Last month, Jane Foster, Marvel’s Goddess of Thunder, finally fell in battle. This week, the Mighty Thor gets a fitting sendoff—but as is so often the case with comics, the end of one story is merely the beginning of another. And some stories of Asgard’s fiercest defender are not quite over yet.
The Mighty Thor #706—the last issue from the current team that is Jason Aaron, Russell Dauterman, and Matt Wilson—picks up in the immediate aftermath of Thor #705. The Mangog, the legendary godkiller that had come to ravage Asgard, is dead. But so is Mjolnir, which means its current wielder has perished too.
The issue flits back and forth between the perspectives of two people unwilling to accept that Jane’s life is at an end. On the surface of the moon, the Odinson howls and wails at her loss, bellowing for healers and lashing out in rage at Jane’s sacrifice. But at the gates of Valhalla, Jane Foster herself is also unready to take her last steps to eternal rest. Even when Odin himself shows up to guide her, accepting that the Thor that has caused him such consternation in the wake of his son’s unworthiness has ultimately proven herself worthy in battle, she is hesitant to accept that she’s dead. Jane Foster has spent so long living in the moment, not knowing which will be her last, that she still isn’t ready to go just yet.
But while Jane’s hesitance to cross over into Valhalla keeps her in limbo, it’s the Odinson’s wrathful denial to let go of her that leads to a surprising turn of events. The God Tempest held within Mjolnir, the storm that grants its wielder the power of thunder itself, has been freed in the hammer’s destruction. And, like so many things in The Mighty Thor, it responds to faith: The Odinson’s pleas for something, anything to restore his dearest friend to life are answered by the God Tempest directly imbuing him, turning him into a superheroic defibrillator.
But Odinson’s faith alone isn’t enough to wield the tempest—it requires another, in the form of Odin himself. By choosing to help honor the Thor he’s spent years despising, and a woman he’s been frequently annoyed by,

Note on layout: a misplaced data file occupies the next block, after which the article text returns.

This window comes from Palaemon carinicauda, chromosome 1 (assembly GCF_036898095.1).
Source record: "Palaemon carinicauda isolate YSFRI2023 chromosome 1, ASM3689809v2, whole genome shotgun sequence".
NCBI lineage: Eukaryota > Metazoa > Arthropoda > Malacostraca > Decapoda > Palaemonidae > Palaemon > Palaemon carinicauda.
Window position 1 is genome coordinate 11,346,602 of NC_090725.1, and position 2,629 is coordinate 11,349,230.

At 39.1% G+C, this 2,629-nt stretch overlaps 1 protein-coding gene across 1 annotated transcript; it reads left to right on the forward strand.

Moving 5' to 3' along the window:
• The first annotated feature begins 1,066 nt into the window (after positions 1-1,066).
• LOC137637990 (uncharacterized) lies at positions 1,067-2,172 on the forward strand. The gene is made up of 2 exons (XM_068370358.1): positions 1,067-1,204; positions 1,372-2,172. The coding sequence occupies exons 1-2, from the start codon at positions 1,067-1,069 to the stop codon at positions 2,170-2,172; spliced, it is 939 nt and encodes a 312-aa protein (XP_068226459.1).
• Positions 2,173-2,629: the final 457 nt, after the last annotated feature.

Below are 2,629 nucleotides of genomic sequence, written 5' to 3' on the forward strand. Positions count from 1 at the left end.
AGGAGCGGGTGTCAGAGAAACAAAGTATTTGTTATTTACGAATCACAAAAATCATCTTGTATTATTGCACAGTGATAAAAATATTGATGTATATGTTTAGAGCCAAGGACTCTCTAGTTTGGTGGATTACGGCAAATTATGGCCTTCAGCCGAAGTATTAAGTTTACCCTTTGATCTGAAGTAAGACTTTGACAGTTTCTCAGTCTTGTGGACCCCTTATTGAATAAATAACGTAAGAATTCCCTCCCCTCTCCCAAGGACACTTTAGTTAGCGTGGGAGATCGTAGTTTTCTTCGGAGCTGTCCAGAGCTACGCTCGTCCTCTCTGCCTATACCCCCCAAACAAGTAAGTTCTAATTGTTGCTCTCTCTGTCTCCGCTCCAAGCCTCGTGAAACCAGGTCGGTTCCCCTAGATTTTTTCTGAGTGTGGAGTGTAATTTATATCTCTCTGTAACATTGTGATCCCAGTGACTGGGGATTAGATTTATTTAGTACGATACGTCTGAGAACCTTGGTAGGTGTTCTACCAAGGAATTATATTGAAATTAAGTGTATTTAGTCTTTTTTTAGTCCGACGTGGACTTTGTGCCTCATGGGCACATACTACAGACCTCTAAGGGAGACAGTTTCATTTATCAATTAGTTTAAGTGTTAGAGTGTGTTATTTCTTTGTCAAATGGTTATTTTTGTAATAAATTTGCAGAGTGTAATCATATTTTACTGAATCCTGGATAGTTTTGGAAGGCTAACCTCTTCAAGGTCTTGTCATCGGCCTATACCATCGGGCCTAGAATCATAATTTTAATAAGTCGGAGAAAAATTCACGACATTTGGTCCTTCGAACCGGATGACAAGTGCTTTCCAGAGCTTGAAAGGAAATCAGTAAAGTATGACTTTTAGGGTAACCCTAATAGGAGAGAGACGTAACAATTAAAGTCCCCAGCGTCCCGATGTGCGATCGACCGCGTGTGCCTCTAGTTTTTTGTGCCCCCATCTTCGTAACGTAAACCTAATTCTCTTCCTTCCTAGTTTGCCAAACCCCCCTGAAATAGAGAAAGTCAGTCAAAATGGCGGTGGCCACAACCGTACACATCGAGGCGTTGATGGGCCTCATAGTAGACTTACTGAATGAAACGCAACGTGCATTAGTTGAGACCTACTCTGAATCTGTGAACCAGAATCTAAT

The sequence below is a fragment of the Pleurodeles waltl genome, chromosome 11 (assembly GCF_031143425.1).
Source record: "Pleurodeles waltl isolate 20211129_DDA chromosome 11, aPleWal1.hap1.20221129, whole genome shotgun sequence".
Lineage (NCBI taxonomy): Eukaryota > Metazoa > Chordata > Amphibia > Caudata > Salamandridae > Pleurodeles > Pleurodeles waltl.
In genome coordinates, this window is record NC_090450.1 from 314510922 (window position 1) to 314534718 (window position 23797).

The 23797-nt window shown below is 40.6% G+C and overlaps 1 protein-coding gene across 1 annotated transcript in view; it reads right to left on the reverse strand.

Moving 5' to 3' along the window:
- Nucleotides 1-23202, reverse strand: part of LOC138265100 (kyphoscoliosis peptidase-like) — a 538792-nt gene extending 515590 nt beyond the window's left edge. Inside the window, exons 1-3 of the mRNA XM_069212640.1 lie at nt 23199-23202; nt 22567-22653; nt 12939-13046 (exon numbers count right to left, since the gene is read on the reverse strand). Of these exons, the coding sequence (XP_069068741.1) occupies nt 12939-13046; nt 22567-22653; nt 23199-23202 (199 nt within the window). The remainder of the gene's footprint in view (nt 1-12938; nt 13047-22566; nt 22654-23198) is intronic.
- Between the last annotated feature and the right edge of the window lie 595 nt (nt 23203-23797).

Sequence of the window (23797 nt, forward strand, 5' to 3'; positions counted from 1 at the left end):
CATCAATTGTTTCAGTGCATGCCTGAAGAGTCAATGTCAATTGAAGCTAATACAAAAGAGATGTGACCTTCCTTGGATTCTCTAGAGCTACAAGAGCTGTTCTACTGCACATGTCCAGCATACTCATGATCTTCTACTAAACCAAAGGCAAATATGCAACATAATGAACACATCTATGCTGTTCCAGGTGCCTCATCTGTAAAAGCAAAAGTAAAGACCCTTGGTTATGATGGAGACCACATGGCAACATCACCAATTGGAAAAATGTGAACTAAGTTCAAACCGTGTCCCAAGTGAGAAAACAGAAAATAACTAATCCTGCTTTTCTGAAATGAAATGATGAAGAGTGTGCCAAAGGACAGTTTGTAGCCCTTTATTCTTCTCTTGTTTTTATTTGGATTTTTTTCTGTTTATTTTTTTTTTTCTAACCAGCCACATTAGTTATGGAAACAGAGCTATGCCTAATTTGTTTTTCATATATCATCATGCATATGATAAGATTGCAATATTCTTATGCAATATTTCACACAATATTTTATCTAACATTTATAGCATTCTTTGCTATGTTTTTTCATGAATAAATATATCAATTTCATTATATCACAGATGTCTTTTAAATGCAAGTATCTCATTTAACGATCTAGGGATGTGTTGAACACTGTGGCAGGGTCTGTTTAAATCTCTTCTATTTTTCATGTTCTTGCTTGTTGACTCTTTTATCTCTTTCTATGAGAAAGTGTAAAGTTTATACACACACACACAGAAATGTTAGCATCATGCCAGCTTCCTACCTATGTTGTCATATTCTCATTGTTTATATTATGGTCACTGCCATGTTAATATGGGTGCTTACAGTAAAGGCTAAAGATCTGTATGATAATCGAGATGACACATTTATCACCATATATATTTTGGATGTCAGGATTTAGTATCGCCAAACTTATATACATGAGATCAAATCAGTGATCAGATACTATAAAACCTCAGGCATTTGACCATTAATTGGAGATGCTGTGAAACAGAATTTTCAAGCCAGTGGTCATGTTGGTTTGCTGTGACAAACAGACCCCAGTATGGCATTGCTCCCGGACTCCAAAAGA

Odin’s act of faith is almost even stronger than his son’s love for Jane. Their faith, combined with the mother of all storms, does the unthinkable: It brings Jane Foster back to life.
After all, this saga was called “The Death of the Mighty Thor.” It wasn’t called “The Death of Jane Foster.” The journey of the Goddess of Thunder is truly at an end with the death of Mjolnir, but the God Tempest contained within it had one final gift to give.
With the hammer gone for good, the revived Jane is free to continue her cancer treatments—the duty of being a Thor no longer expunging the chemo slowly working to repair her body. But as Jane said when she first took up the hammer herself all those years ago, there must always be a Thor—and so she gifts a tiny fragment of Mjolnir to the Odinson, tasking him to take both it and what she has learned from her time as the Goddess of Thunder, to once again become Thor himself. Although Jane herself needed Mjolnir to physically transform into Thor, what made her the legendary thunderer was the faith she had without it—and now it’s up to the Odinson to prove that he doesn’t need a hammer to be a worthy Thor once more.
While some may feel it’s a copout that Jane survived her destined death, this is a fitting end to the story Aaron, Dauterman, and Wilson have been telling over the last few years of Mighty Thor. Turning Jane into a teacher for the Odinson, showing him by grand example what defines a Thor more than any magic hammer could, ensures that her legacy as the Goddess of Thunder will live on in him forever. And now, as she faces her cancer in the hopes of beating it for good, she can live on alongside him.